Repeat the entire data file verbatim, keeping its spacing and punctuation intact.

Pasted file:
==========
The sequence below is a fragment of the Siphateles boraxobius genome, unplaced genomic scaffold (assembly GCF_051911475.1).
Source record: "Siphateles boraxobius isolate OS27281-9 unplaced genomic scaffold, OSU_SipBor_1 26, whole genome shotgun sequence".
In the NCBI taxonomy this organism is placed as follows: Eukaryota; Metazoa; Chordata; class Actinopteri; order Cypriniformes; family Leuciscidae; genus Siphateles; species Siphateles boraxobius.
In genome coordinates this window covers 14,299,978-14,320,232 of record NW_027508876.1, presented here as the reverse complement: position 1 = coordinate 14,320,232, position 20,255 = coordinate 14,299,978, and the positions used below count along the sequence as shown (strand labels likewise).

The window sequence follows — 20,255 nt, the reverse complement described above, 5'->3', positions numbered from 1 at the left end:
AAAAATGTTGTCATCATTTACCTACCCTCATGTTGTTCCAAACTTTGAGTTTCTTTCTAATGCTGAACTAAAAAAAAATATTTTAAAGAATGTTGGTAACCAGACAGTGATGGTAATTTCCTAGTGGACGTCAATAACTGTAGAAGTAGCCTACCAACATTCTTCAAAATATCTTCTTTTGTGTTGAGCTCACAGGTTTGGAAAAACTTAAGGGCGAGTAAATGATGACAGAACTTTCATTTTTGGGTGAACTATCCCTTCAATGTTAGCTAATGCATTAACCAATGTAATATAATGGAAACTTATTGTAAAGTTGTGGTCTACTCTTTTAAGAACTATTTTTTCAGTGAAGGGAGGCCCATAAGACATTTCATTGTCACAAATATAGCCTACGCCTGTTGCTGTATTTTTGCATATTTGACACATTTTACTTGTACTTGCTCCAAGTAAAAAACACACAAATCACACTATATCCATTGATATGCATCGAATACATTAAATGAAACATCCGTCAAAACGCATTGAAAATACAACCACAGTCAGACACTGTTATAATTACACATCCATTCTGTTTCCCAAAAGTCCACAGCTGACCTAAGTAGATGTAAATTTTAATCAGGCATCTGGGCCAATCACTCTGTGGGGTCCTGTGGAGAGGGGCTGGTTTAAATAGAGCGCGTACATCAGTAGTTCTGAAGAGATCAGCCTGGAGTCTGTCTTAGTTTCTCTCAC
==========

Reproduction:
The sequence below is a fragment of the Siphateles boraxobius genome, unplaced genomic scaffold (assembly GCF_051911475.1).
Source record: "Siphateles boraxobius isolate OS27281-9 unplaced genomic scaffold, OSU_SipBor_1 26, whole genome shotgun sequence".
In the NCBI taxonomy this organism is placed as follows: Eukaryota; Metazoa; Chordata; class Actinopteri; order Cypriniformes; family Leuciscidae; genus Siphateles; species Siphateles boraxobius.
In genome coordinates this window covers 14,299,978-14,320,232 of record NW_027508876.1, presented here as the reverse complement: position 1 = coordinate 14,320,232, position 20,255 = coordinate 14,299,978, and the positions used below count along the sequence as shown (strand labels likewise).

The window sequence follows — 20,255 nt, the reverse complement described above, 5'->3', positions numbered from 1 at the left end:
AAAAATGTTGTCATCATTTACCTACCCTCATGTTGTTCCAAACTTTGAGTTTCTTTCTAATGCTGAACTAAAAAAAAATATTTTAAAGAATGTTGGTAACCAGACAGTGATGGTAATTTCCTAGTGGACGTCAATAACTGTAGAAGTAGCCTACCAACATTCTTCAAAATATCTTCTTTTGTGTTGAGCTCACAGGTTTGGAAAAACTTAAGGGCGAGTAAATGATGACAGAACTTTCATTTTTGGGTGAACTATCCCTTCAATGTTAGCTAATGCATTAACCAATGTAATATAATGGAAACTTATTGTAAAGTTGTGGTCTACTCTTTTAAGAACTATTTTTTCAGTGAAGGGAGGCCCATAAGACATTTCATTGTCACAAATATAGCCTACGCCTGTTGCTGTATTTTTGCATATTTGACACATTTTACTTGTACTTGCTCCAAGTAAAAAACACACAAATCACACTATATCCATTGATATGCATCGAATACATTAAATGAAACATCCGTCAAAACGCATTGAAAATACAACCACAGTCAGACACTGTTATAATTACACATCCATTCTGTTTCCCAAAAGTCCACAGCTGACCTAAGTAGATGTAAATTTTAATCAGGCATCTGGGCCAATCACTCTGTGGGGTCCTGTGGAGAGGGGCTGGTTTAAATAGAGCGCGTACATCAGTAGTTCTGAAGAGATCAGCCTGGAGTCTGTCTTAGTTTCTCTCAC